Background: Hydrocephalus may occur after subependymal giant cell astrocytoma (SEGA) resection. In existing literatures, SEGA almost always occurred in patients with tuberous sclerosis complex (TSC), however, many SEGA also occurred alone in our Chinese pediatric patients.
Objective: To discuss the risk factors of postoperative hydrocephalus following SEGA resection and the relationship between SEGA and TSC in Chinese children.
Materials and methods: A total of 35 children (≤18-year-old) who underwent SEGA resection were selected. From 3 months postoperatively until December 2020 all patients received telephone or clinical follow-up. Related risk factors were first screened by univariate analysis and then analyzed by multivariate logistic regression.
Results: The ratio of males to females was 3:2 and the mean age was 11.6 years. Twenty cases were associated with TSC and 15 were not. The mean maximum diameter of the SEGA for patients with and without associated TSC was 49.7mm and 30.5mm, respectively (Z=-3.293, P=0.001). Twenty-eight patients had preoperative hydrocephalus. Sixteen patients developed postoperative hydrocephalus, and amongst these, 2 did not have hydrocephalus before surgery. Multivariate analysis showed that association with TSC [odds ratio (OR), 18.81, P=0.048] and tumor resection rate (OR, 0.042, P=0.025) were independent risk factors for postoperative hydrocephalus.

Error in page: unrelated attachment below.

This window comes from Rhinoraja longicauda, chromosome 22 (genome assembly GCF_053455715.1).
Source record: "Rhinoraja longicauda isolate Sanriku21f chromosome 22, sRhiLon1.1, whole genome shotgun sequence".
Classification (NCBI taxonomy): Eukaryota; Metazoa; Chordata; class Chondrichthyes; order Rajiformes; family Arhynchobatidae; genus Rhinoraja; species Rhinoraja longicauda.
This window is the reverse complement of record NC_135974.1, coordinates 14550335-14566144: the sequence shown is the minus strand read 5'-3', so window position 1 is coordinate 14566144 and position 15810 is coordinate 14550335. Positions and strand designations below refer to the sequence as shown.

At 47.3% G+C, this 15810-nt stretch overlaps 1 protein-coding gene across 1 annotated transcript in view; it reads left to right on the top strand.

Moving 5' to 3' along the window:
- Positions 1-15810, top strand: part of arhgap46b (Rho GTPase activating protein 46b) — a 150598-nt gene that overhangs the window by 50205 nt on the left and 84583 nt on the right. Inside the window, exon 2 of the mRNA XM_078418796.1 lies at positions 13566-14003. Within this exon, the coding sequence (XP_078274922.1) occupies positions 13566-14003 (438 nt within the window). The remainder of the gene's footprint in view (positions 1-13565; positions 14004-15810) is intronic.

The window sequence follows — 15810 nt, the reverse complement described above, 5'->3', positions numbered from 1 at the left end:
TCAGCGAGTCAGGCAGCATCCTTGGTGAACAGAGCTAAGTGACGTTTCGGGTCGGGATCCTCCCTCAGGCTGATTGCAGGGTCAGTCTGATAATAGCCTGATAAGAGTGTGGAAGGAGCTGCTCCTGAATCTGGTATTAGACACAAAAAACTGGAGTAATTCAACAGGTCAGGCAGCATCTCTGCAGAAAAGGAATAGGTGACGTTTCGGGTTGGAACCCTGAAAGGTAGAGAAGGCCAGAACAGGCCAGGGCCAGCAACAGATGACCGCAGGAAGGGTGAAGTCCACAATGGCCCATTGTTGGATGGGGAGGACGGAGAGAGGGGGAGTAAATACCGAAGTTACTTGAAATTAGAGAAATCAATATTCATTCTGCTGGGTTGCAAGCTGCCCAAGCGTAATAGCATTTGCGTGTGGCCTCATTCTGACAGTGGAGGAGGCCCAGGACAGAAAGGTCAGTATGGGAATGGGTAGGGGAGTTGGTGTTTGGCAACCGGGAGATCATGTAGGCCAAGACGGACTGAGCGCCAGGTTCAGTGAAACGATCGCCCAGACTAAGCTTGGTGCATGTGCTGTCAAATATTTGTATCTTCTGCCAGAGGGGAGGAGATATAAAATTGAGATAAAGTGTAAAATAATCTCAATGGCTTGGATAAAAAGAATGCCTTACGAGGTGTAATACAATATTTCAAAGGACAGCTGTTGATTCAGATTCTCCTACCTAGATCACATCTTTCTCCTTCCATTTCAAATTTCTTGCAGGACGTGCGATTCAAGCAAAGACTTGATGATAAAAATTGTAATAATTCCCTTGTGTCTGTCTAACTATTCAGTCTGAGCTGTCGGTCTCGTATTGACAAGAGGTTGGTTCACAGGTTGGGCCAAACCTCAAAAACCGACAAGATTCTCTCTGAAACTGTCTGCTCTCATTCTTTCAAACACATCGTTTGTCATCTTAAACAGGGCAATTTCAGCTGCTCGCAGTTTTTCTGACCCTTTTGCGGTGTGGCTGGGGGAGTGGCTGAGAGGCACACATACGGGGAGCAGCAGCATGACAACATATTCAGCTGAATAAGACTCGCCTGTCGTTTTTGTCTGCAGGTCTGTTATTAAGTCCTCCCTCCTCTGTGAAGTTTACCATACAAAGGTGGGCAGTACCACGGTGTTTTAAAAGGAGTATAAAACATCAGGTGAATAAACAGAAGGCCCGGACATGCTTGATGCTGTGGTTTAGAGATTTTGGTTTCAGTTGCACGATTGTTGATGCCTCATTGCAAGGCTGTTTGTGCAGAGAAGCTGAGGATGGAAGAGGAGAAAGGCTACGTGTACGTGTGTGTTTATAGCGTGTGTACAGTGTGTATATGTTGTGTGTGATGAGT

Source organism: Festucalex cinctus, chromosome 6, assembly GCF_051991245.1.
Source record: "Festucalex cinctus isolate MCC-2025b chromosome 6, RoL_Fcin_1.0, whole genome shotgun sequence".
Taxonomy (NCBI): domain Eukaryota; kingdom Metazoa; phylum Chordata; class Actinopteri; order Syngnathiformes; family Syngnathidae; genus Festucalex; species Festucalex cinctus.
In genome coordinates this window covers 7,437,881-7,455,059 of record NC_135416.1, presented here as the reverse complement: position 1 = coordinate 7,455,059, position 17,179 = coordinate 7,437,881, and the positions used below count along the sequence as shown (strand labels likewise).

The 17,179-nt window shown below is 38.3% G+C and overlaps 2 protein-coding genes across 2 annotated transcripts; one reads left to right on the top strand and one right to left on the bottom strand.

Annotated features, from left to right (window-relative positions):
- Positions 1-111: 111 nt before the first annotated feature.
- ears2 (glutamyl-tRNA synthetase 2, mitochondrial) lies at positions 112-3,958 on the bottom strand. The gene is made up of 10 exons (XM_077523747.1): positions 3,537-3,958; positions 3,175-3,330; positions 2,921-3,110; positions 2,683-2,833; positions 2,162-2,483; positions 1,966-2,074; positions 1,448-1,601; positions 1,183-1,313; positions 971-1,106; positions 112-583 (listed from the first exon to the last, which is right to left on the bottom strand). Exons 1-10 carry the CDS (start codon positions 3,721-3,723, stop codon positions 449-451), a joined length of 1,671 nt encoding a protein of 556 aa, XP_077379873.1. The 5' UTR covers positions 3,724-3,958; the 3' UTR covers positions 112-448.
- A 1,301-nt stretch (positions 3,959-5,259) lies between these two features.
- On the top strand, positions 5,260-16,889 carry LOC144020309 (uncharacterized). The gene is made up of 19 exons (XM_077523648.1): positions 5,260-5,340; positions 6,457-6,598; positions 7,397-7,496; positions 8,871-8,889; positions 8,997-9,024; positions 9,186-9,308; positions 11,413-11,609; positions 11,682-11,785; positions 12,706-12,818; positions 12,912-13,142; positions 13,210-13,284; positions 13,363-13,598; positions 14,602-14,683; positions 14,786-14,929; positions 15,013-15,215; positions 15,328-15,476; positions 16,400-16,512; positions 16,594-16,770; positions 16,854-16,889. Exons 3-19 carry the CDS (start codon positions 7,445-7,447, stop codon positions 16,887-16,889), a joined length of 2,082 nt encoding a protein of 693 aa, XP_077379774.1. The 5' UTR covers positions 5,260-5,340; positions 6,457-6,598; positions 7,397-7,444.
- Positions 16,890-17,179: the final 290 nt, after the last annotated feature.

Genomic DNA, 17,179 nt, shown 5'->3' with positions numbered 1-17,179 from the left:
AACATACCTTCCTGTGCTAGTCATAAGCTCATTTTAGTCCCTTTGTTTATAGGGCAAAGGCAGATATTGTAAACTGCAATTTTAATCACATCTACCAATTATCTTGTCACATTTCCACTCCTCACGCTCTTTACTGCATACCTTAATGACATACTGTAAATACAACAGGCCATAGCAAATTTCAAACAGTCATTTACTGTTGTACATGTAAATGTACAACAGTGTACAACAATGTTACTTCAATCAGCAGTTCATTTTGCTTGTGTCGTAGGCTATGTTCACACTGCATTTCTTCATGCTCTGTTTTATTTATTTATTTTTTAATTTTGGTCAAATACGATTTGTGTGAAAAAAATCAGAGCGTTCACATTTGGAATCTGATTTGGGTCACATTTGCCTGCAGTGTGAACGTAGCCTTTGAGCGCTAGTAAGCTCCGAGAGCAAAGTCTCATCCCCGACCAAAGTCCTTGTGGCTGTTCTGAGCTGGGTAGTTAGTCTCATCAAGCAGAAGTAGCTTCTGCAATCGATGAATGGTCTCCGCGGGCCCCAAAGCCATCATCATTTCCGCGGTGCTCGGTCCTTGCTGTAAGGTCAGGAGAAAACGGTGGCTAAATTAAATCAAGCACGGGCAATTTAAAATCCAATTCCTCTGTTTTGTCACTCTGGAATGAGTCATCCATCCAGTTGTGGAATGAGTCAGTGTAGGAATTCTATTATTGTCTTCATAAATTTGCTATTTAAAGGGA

SEGA could be associated with TSC or appear alone. The maximum diameter of SEGA associated with TSC is larger than that without TSC. Hydrocephalus is a common onset symptom and might recur following SEGA resection. Association with TSC and tumor resection rate are risk factors for postoperative hydrocephalus.